It is the low speed stuff that is really sketchy, like creeping up to a parking barrier on a slight incline, or just parking in the garage nosing up the last few inches. For me I drive the SMG and LFB all the time which is why it will be quite a bit faster for me on the track, but also LFB to ensure I don’t drive through the effing wall, as I don’t fully trust the thing because you do have to be firm with the gas in a way that you never would in a manual or conventional auto. I have a 6MT also and it’s so much more engaging. Every time I get in the SMG, I naturally depress my left foot on the non existent 3rd pedal. It does mess with my mind, since it’s the same seating position and same car as the 6MT. I lived in SF for 8 years with a manual trans as a DD, it does really test your hill holding and coordination skills, especially at the stop lights where you can’t see over the front of the hood because it’s so steep and you have a little roadster.
I’m with you there. Tight parallel parking on an incline can be ‘exciting’ to say the least. A bit of LFB is a good strategy as when you’re trying to park close to a car/barrier and get a little surge forward there is no time to jump off throttle and onto the brake with your right foot no matter how fast you are.

I do think a lot of the complaints about the smg come from people who haven’t driven a manual (or don’t very well) or who have poorly functioning smg’s (or both). I can see someone who is used to a conventional auto or dct being frustrated with it. Particularly if they drive it in auto mode a lot. As I said I never drive mine in anything but ‘manual’ but the couple of times I tried auto I can see why people would be unimpressed. It really is a car or manual mode the car is guessing what you want it to do with the clutch and in auto it’s now trying to guess what gear you want also. It often seems to guess wrong. Telling it which gear you want removes one variable and that does help.

I didn’t have the choice of a conventional manual here but even if I did I think I’d take the smg. It has its drawbacks for sure but it does feel like it’s the ‘right’ box for the car.

sunghyun7 said it’s the best car he’s had for the money and I feel the same way and I’ve been blessed to have some awesome cars often for awesome prices. I bought an R35 GTR on its launch in Japan for $65k usd. A beautiful R32 GTR for $10k usd. But the m5 is probably the most bang for buck even with all the $ on maintenance.
 

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That's probably my fault for my heavy sarcasm not coming through clearly. Typed words and all that not conveying inflection/tone/etc...

Given our exchange on this thread I'm puzzled where you'd think I would believe that given my multiple previous posts stating that the software side is the major hang up for even professional companies who can pay people to work on things full time. I really don't want to come off too insulting, but I made that point painfully clear multiple times, I have to assume there's some breakdown in communication with me not getting my point clearly across to you. It makes me feel like you didn't even fully read what I've written which makes internet arguments with strangers much less "fruitful." If I had feelings, they might even be hurt.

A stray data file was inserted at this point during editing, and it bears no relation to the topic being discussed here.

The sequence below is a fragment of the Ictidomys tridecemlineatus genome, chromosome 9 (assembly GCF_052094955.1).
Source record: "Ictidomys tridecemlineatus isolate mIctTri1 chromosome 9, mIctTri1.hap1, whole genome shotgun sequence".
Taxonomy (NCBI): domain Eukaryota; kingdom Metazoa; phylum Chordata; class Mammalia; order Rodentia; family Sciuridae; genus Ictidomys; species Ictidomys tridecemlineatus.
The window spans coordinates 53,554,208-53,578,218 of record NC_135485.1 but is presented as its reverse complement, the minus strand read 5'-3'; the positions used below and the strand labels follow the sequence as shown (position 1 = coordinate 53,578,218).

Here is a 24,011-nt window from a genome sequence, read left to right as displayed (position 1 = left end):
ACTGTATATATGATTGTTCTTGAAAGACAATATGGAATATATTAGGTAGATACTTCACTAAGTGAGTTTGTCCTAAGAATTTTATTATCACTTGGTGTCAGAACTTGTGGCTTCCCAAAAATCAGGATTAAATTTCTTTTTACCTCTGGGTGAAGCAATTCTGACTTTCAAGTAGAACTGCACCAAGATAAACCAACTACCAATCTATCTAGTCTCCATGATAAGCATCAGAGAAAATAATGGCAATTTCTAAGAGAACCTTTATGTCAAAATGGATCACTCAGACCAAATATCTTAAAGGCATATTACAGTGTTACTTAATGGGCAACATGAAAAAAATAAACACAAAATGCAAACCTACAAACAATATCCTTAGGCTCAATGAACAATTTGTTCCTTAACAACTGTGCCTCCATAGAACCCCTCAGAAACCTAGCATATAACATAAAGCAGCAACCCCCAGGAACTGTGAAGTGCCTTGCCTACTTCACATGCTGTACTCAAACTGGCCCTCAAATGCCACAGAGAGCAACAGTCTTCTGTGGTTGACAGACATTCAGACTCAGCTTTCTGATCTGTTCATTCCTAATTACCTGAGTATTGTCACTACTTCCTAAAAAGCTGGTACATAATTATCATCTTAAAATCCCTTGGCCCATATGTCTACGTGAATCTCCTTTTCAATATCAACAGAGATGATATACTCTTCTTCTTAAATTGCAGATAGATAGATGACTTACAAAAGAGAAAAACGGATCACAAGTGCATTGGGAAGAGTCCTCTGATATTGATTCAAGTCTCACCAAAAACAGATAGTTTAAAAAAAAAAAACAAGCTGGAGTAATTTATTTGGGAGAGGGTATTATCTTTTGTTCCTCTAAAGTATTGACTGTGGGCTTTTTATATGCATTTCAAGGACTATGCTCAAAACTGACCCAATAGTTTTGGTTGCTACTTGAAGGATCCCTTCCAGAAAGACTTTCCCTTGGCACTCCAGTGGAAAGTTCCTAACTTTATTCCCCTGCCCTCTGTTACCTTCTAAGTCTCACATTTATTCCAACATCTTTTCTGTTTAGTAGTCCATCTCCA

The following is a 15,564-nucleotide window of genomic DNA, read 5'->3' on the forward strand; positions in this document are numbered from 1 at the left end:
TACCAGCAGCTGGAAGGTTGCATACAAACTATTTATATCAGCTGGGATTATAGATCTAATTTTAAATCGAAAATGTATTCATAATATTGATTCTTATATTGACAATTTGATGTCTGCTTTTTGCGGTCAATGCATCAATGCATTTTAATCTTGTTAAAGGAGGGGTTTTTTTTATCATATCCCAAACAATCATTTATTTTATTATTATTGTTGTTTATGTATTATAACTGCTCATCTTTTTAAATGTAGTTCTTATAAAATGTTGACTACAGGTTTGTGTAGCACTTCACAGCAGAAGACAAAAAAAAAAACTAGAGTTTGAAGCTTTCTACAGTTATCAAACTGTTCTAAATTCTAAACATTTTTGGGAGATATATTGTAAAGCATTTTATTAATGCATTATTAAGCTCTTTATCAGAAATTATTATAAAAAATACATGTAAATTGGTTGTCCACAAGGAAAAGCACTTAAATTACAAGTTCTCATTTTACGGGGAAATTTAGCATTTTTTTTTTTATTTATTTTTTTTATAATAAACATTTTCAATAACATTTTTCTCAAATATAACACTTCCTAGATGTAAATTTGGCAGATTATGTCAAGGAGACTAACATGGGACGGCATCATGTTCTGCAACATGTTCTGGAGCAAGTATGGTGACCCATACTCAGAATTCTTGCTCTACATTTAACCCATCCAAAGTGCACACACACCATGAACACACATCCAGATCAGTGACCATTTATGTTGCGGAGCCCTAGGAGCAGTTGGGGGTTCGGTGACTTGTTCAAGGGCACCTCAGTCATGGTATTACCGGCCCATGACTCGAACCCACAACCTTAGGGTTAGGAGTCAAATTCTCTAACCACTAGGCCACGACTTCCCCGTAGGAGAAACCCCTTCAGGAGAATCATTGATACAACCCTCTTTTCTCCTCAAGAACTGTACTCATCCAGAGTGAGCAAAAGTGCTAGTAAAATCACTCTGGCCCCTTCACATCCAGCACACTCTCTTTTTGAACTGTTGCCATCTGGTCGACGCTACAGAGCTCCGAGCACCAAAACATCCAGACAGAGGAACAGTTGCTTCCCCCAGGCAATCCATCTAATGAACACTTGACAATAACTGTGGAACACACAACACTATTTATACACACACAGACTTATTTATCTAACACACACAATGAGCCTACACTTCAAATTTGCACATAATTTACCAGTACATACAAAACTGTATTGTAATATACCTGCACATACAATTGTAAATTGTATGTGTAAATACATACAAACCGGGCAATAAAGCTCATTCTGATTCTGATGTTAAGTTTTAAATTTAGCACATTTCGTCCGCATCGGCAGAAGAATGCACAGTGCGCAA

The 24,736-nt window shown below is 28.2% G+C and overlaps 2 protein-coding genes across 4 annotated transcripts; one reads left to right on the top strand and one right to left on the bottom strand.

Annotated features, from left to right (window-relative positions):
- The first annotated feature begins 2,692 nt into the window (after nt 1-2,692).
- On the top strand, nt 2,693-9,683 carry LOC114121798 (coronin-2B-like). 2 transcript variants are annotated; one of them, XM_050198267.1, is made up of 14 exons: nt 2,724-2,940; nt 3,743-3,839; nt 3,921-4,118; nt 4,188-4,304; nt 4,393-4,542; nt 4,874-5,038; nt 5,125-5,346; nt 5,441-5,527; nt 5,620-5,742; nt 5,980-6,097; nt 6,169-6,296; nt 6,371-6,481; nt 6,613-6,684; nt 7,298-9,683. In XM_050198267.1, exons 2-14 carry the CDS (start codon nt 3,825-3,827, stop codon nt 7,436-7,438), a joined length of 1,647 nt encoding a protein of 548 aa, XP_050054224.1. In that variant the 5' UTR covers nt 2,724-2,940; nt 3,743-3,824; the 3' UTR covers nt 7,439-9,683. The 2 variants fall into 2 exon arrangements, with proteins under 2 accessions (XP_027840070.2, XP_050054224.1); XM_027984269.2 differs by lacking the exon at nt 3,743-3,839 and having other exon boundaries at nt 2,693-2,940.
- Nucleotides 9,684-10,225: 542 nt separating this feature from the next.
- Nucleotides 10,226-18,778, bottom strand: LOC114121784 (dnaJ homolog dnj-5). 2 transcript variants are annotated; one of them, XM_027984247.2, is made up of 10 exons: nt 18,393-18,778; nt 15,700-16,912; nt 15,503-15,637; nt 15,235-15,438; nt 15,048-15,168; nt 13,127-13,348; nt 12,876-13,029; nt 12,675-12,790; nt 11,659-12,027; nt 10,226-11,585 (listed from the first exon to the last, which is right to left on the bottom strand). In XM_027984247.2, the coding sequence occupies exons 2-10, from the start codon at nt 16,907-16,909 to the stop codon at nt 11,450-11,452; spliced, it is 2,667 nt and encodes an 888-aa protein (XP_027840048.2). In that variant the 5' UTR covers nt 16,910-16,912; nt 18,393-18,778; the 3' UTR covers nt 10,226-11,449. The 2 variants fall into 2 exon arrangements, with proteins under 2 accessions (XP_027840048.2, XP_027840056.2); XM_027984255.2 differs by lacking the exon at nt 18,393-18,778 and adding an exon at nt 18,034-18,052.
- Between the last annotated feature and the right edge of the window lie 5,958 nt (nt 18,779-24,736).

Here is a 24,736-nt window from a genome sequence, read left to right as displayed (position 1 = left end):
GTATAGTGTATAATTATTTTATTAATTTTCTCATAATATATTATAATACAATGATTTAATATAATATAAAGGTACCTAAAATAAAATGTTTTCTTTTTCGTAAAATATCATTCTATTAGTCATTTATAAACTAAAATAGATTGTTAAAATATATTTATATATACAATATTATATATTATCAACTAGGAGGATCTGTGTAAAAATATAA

I think the vast majority of people who come here every once and a while asking about a DCT underestimate both the hardware and software hurdles to do this swap right, (including you). In fact I think it's such a great hurdle that until someone wants to actually show their work in something that isn't for all intents and purposes a gutted "race" car, it's a pipe dream conversion. As in practically impossible, not literally.

There's no need for me to rewrite my previous posts to explain why, you can just re read what I've already written if you want further clarification on what I think and why regarding this. At this point I feel like going further would be more or less going in circles.

Should rat dog want to prove everyone who doubts this wrong they easily could given that they've been honest and actually figured it all out.

Until then, if it ever comes. (psst, spoiler alert, I don't think it will, want to make sure my sarcasm comes through clearly.)

Cheers
From your writing, including the very post I quoted, I get the impression that you're overestimating the hardware and underestimating the software. The hardware is solved. Anyone with a garage and some tools can bolt in a DCT transmission and wire it up and have it look fairly OEM. The wiring is just a mater of cross referencing a few things in the WDS and hooking it up. That aspect is far easier than you're implying. It just won't move.

The software on the other hand is not solved. One can have an okayish setup if they're willing to use a standalone DCT controller and run the ECU in manual mode. I do think the car would probably still drive better than a factory SMG3 M5 since SMG is one of the worst transmissions to ever exist. But if you want it to drive as well as a factory DCT BMW, that's going to take a lot of work. The pieces are all there, BMW did do a lot of work for us already. It's practically impossible for most people on this forum since most people on this forum don't even know what a hex editor is. But someone who actually knows how to reverse engineer software and has the will to spend their time recalibrating M3 software for the M5 can get it to work.
 

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Looks like wiring would be the easiest part, even if you had to use a few resistors for paddle signal voltage division.